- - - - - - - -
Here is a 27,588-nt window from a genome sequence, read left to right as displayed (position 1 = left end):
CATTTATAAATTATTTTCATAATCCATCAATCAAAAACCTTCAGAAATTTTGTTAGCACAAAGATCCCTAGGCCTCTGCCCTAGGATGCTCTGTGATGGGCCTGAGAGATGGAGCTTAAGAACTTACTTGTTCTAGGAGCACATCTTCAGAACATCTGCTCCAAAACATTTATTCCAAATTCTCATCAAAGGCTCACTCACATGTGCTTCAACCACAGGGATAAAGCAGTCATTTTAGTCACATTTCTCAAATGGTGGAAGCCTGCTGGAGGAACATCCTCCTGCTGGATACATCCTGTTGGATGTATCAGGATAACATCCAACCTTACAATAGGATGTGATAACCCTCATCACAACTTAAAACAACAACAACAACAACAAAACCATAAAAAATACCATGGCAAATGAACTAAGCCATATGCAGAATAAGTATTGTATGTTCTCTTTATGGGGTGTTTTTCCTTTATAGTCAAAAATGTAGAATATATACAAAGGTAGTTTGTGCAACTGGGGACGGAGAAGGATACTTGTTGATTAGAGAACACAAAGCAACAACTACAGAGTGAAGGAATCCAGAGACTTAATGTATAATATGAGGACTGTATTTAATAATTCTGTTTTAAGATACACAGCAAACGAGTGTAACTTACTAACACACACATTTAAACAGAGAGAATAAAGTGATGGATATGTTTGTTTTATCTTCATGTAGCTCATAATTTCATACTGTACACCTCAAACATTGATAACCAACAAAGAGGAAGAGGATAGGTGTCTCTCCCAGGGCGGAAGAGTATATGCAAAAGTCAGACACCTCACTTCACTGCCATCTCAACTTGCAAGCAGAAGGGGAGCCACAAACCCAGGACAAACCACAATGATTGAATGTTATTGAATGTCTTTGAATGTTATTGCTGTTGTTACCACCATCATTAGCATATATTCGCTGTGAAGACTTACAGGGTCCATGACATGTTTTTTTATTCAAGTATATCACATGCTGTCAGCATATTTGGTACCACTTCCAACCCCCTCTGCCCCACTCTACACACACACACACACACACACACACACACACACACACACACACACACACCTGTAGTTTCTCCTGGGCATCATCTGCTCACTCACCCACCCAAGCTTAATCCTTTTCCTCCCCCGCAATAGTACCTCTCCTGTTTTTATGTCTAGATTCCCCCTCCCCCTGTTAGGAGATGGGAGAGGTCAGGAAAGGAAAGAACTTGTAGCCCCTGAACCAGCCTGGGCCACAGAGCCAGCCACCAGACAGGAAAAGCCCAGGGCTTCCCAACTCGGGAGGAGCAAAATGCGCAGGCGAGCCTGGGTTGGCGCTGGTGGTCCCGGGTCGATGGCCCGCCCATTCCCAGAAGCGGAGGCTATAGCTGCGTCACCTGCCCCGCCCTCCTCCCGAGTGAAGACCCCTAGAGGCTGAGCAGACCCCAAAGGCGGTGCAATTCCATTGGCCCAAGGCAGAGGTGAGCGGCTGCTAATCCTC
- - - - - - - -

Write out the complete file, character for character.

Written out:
Here is a 27,588-nt window from a genome sequence, read left to right as displayed (position 1 = left end):
CATTTATAAATTATTTTCATAATCCATCAATCAAAAACCTTCAGAAATTTTGTTAGCACAAAGATCCCTAGGCCTCTGCCCTAGGATGCTCTGTGATGGGCCTGAGAGATGGAGCTTAAGAACTTACTTGTTCTAGGAGCACATCTTCAGAACATCTGCTCCAAAACATTTATTCCAAATTCTCATCAAAGGCTCACTCACATGTGCTTCAACCACAGGGATAAAGCAGTCATTTTAGTCACATTTCTCAAATGGTGGAAGCCTGCTGGAGGAACATCCTCCTGCTGGATACATCCTGTTGGATGTATCAGGATAACATCCAACCTTACAATAGGATGTGATAACCCTCATCACAACTTAAAACAACAACAACAACAACAAAACCATAAAAAATACCATGGCAAATGAACTAAGCCATATGCAGAATAAGTATTGTATGTTCTCTTTATGGGGTGTTTTTCCTTTATAGTCAAAAATGTAGAATATATACAAAGGTAGTTTGTGCAACTGGGGACGGAGAAGGATACTTGTTGATTAGAGAACACAAAGCAACAACTACAGAGTGAAGGAATCCAGAGACTTAATGTATAATATGAGGACTGTATTTAATAATTCTGTTTTAAGATACACAGCAAACGAGTGTAACTTACTAACACACACATTTAAACAGAGAGAATAAAGTGATGGATATGTTTGTTTTATCTTCATGTAGCTCATAATTTCATACTGTACACCTCAAACATTGATAACCAACAAAGAGGAAGAGGATAGGTGTCTCTCCCAGGGCGGAAGAGTATATGCAAAAGTCAGACACCTCACTTCACTGCCATCTCAACTTGCAAGCAGAAGGGGAGCCACAAACCCAGGACAAACCACAATGATTGAATGTTATTGAATGTCTTTGAATGTTATTGCTGTTGTTACCACCATCATTAGCATATATTCGCTGTGAAGACTTACAGGGTCCATGACATGTTTTTTTATTCAAGTATATCACATGCTGTCAGCATATTTGGTACCACTTCCAACCCCCTCTGCCCCACTCTACACACACACACACACACACACACACACACACACACACACACACACACACCTGTAGTTTCTCCTGGGCATCATCTGCTCACTCACCCACCCAAGCTTAATCCTTTTCCTCCCCCGCAATAGTACCTCTCCTGTTTTTATGTCTAGATTCCCCCTCCCCCTGTTAGGAGATGGGAGAGGTCAGGAAAGGAAAGAACTTGTAGCCCCTGAACCAGCCTGGGCCACAGAGCCAGCCACCAGACAGGAAAAGCCCAGGGCTTCCCAACTCGGGAGGAGCAAAATGCGCAGGCGAGCCTGGGTTGGCGCTGGTGGTCCCGGGTCGATGGCCCGCCCATTCCCAGAAGCGGAGGCTATAGCTGCGTCACCTGCCCCGCCCTCCTCCCGAGTGAAGACCCCTAGAGGCTGAGCAGACCCCAAAGGCGGTGCAATTCCATTGGCCCAAGGCAGAGGTGAGCGGCTGCTAATCCTC